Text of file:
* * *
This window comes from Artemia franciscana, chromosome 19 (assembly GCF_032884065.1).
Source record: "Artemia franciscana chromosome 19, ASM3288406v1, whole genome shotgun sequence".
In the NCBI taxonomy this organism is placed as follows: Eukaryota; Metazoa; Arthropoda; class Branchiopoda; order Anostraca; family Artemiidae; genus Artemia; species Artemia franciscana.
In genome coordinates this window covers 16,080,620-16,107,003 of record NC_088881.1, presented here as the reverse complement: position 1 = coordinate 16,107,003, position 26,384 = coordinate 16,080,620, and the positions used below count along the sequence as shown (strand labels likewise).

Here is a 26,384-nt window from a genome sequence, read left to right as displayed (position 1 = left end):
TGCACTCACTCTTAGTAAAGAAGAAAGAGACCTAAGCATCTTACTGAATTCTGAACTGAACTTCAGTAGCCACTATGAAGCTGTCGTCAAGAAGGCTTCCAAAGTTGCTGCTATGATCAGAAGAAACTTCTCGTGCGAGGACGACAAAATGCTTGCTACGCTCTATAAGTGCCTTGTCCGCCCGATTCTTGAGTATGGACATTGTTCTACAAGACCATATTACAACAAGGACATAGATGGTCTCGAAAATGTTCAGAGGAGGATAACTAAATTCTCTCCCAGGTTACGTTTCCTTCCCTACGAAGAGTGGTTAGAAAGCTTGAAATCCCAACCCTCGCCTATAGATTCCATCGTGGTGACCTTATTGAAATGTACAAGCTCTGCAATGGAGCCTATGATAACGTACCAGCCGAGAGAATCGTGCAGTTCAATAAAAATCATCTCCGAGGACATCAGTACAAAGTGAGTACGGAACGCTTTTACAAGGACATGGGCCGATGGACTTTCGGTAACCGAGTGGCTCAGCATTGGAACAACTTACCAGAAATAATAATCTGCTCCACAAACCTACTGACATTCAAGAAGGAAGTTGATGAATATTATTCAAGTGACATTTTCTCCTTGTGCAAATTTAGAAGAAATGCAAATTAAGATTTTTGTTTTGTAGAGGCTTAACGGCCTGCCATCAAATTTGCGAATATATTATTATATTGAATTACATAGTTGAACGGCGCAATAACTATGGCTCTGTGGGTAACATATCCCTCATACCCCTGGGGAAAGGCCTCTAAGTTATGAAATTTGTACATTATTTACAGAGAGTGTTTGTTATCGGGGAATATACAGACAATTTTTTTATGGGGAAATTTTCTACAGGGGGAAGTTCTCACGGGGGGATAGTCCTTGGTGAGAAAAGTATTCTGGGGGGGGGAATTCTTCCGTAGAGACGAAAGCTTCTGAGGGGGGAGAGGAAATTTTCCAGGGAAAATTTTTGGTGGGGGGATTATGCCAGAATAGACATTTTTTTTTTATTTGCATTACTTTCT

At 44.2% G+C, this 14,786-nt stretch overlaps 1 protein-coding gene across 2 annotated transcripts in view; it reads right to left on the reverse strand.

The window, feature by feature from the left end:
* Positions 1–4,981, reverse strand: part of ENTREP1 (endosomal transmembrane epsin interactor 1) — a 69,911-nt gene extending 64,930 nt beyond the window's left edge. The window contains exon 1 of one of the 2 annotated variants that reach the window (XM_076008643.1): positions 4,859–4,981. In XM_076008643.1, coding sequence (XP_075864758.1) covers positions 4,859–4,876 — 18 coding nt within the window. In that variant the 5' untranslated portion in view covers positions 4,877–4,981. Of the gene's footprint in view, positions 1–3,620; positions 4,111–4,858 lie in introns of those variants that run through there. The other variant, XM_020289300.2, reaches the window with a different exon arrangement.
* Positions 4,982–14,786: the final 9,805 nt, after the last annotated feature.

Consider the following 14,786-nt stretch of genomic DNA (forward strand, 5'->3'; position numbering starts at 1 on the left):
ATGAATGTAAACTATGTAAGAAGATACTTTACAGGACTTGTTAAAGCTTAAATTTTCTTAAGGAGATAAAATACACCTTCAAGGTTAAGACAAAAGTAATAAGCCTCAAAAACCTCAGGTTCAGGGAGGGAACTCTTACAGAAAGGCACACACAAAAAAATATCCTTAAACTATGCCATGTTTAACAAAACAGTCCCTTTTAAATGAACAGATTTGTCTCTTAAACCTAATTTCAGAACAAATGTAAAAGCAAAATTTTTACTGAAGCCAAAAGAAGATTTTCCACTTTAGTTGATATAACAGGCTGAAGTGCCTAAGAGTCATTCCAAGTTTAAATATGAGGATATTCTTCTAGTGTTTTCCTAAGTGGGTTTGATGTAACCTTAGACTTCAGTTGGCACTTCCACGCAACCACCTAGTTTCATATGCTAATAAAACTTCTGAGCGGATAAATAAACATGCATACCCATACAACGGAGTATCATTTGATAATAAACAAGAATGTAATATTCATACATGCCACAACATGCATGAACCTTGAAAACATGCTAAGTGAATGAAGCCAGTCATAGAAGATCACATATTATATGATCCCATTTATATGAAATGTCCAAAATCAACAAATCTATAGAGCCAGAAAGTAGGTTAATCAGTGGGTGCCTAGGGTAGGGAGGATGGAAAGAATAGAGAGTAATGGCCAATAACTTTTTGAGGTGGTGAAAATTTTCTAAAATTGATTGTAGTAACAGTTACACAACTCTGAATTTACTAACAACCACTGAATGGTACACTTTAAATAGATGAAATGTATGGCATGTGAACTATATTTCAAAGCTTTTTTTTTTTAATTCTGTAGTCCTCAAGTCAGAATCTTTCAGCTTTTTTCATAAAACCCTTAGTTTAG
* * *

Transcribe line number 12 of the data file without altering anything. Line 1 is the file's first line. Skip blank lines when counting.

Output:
ATGAATGTAAACTATGTAAGAAGATACTTTACAGGACTTGTTAAAGCTTAAATTTTCTTAAGGAGATAAAATACACCTTCAAGGTTAAGACAAAAGTAATAAGCCTCAAAAACCTCAGGTTCAGGGAGGGAACTCTTACAGAAAGGCACACACAAAAAAATATCCTTAAACTATGCCATGTTTAACAAAACAGTCCCTTTTAAATGAACAGATTTGTCTCTTAAACCTAATTTCAGAACAAATGTAAAAGCAAAATTTTTACTGAAGCCAAAAGAAGATTTTCCACTTTAGTTGATATAACAGGCTGAAGTGCCTAAGAGTCATTCCAAGTTTAAATATGAGGATATTCTTCTAGTGTTTTCCTAAGTGGGTTTGATGTAACCTTAGACTTCAGTTGGCACTTCCACGCAACCACCTAGTTTCATATGCTAATAAAACTTCTGAGCGGATAAATAAACATGCATACCCATACAACGGAGTATCATTTGATAATAAACAAGAATGTAATATTCATACATGCCACAACATGCATGAACCTTGAAAACATGCTAAGTGAATGAAGCCAGTCATAGAAGATCACATATTATATGATCCCATTTATATGAAATGTCCAAAATCAACAAATCTATAGAGCCAGAAAGTAGGTTAATCAGTGGGTGCCTAGGGTAGGGAGGATGGAAAGAATAGAGAGTAATGGCCAATAACTTTTTGAGGTGGTGAAAATTTTCTAAAATTGATTGTAGTAACAGTTACACAACTCTGAATTTACTAACAACCACTGAATGGTACACTTTAAATAGATGAAATGTATGGCATGTGAACTATATTTCAAAGCTTTTTTTTTTTAATTCTGTAGTCCTCAAGTCAGAATCTTTCAGCTTTTTTCATAAAACCCTTAGTTTAG